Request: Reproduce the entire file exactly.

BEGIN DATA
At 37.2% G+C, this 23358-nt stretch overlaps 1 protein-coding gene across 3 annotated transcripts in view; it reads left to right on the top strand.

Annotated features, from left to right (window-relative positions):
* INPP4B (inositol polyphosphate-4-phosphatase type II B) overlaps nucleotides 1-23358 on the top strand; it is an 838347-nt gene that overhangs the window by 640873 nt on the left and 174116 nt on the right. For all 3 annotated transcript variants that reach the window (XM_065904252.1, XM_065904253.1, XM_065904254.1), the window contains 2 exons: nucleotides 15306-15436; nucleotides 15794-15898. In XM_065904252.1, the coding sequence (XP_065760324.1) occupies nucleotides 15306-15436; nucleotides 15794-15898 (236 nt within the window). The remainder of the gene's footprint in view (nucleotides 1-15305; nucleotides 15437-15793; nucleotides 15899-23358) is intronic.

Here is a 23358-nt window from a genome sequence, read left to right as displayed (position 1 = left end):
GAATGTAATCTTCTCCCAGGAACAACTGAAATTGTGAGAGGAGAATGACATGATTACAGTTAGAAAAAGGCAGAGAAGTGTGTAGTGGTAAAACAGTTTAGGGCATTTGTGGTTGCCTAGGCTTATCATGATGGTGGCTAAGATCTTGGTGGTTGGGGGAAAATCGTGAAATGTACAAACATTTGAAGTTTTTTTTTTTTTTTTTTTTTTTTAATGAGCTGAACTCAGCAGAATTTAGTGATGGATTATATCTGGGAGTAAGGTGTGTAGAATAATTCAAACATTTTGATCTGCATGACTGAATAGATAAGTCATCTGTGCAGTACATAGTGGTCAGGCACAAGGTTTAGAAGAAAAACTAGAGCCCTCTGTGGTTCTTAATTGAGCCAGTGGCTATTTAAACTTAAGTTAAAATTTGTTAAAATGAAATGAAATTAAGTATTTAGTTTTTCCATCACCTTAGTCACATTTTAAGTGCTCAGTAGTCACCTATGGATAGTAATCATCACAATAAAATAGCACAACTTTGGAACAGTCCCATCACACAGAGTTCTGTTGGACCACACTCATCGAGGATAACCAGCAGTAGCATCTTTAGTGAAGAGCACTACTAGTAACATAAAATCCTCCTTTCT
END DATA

At 37.2% G+C, this 23358-nt stretch overlaps 1 protein-coding gene across 3 annotated transcripts in view; it reads left to right on the top strand.

Annotated features, from left to right (window-relative positions):
* INPP4B (inositol polyphosphate-4-phosphatase type II B) overlaps nucleotides 1-23358 on the top strand; it is an 838347-nt gene that overhangs the window by 640873 nt on the left and 174116 nt on the right. For all 3 annotated transcript variants that reach the window (XM_065904252.1, XM_065904253.1, XM_065904254.1), the window contains 2 exons: nucleotides 15306-15436; nucleotides 15794-15898. In XM_065904252.1, the coding sequence (XP_065760324.1) occupies nucleotides 15306-15436; nucleotides 15794-15898 (236 nt within the window). The remainder of the gene's footprint in view (nucleotides 1-15305; nucleotides 15437-15793; nucleotides 15899-23358) is intronic.

Here is a 23358-nt window from a genome sequence, read left to right as displayed (position 1 = left end):
GAATGTAATCTTCTCCCAGGAACAACTGAAATTGTGAGAGGAGAATGACATGATTACAGTTAGAAAAAGGCAGAGAAGTGTGTAGTGGTAAAACAGTTTAGGGCATTTGTGGTTGCCTAGGCTTATCATGATGGTGGCTAAGATCTTGGTGGTTGGGGGAAAATCGTGAAATGTACAAACATTTGAAGTTTTTTTTTTTTTTTTTTTTTTTTAATGAGCTGAACTCAGCAGAATTTAGTGATGGATTATATCTGGGAGTAAGGTGTGTAGAATAATTCAAACATTTTGATCTGCATGACTGAATAGATAAGTCATCTGTGCAGTACATAGTGGTCAGGCACAAGGTTTAGAAGAAAAACTAGAGCCCTCTGTGGTTCTTAATTGAGCCAGTGGCTATTTAAACTTAAGTTAAAATTTGTTAAAATGAAATGAAATTAAGTATTTAGTTTTTCCATCACCTTAGTCACATTTTAAGTGCTCAGTAGTCACCTATGGATAGTAATCATCACAATAAAATAGCACAACTTTGGAACAGTCCCATCACACAGAGTTCTGTTGGACCACACTCATCGAGGATAACCAGCAGTAGCATCTTTAGTGAAGAGCACTACTAGTAACATAAAATCCTCCTTTCT